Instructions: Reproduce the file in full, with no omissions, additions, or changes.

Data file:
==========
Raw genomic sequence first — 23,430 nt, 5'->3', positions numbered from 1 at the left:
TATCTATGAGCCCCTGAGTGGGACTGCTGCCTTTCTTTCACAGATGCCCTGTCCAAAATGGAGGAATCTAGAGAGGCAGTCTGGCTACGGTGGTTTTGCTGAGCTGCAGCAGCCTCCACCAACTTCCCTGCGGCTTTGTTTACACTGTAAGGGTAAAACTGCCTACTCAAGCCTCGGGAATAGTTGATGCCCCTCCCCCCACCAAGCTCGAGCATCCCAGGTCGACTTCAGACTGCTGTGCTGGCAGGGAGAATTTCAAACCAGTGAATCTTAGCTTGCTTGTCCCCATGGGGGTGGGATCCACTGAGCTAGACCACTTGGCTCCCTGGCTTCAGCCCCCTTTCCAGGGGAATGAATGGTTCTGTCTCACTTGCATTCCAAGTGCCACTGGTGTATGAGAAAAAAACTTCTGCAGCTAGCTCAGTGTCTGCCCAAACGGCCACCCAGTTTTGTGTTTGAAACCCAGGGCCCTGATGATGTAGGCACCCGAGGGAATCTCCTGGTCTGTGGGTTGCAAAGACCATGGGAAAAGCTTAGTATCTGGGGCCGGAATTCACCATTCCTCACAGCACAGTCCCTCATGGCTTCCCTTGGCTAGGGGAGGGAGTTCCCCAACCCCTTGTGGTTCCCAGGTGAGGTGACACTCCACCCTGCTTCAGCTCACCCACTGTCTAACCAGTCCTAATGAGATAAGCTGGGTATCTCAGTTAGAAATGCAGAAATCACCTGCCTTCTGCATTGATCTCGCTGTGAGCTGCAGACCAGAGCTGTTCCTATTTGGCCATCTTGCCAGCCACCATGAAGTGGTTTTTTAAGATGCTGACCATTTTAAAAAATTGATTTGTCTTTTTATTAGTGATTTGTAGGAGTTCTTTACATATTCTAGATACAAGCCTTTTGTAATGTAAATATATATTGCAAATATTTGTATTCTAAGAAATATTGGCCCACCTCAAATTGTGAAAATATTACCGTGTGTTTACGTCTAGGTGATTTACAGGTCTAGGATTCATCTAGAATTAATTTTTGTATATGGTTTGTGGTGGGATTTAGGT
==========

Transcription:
Raw genomic sequence first — 23,430 nt, 5'->3', positions numbered from 1 at the left:
TATCTATGAGCCCCTGAGTGGGACTGCTGCCTTTCTTTCACAGATGCCCTGTCCAAAATGGAGGAATCTAGAGAGGCAGTCTGGCTACGGTGGTTTTGCTGAGCTGCAGCAGCCTCCACCAACTTCCCTGCGGCTTTGTTTACACTGTAAGGGTAAAACTGCCTACTCAAGCCTCGGGAATAGTTGATGCCCCTCCCCCCACCAAGCTCGAGCATCCCAGGTCGACTTCAGACTGCTGTGCTGGCAGGGAGAATTTCAAACCAGTGAATCTTAGCTTGCTTGTCCCCATGGGGGTGGGATCCACTGAGCTAGACCACTTGGCTCCCTGGCTTCAGCCCCCTTTCCAGGGGAATGAATGGTTCTGTCTCACTTGCATTCCAAGTGCCACTGGTGTATGAGAAAAAAACTTCTGCAGCTAGCTCAGTGTCTGCCCAAACGGCCACCCAGTTTTGTGTTTGAAACCCAGGGCCCTGATGATGTAGGCACCCGAGGGAATCTCCTGGTCTGTGGGTTGCAAAGACCATGGGAAAAGCTTAGTATCTGGGGCCGGAATTCACCATTCCTCACAGCACAGTCCCTCATGGCTTCCCTTGGCTAGGGGAGGGAGTTCCCCAACCCCTTGTGGTTCCCAGGTGAGGTGACACTCCACCCTGCTTCAGCTCACCCACTGTCTAACCAGTCCTAATGAGATAAGCTGGGTATCTCAGTTAGAAATGCAGAAATCACCTGCCTTCTGCATTGATCTCGCTGTGAGCTGCAGACCAGAGCTGTTCCTATTTGGCCATCTTGCCAGCCACCATGAAGTGGTTTTTTAAGATGCTGACCATTTTAAAAAATTGATTTGTCTTTTTATTAGTGATTTGTAGGAGTTCTTTACATATTCTAGATACAAGCCTTTTGTAATGTAAATATATATTGCAAATATTTGTATTCTAAGAAATATTGGCCCACCTCAAATTGTGAAAATATTACCGTGTGTTTACGTCTAGGTGATTTACAGGTCTAGGATTCATCTAGAATTAATTTTTGTATATGGTTTGTGGTGGGATTTAGGT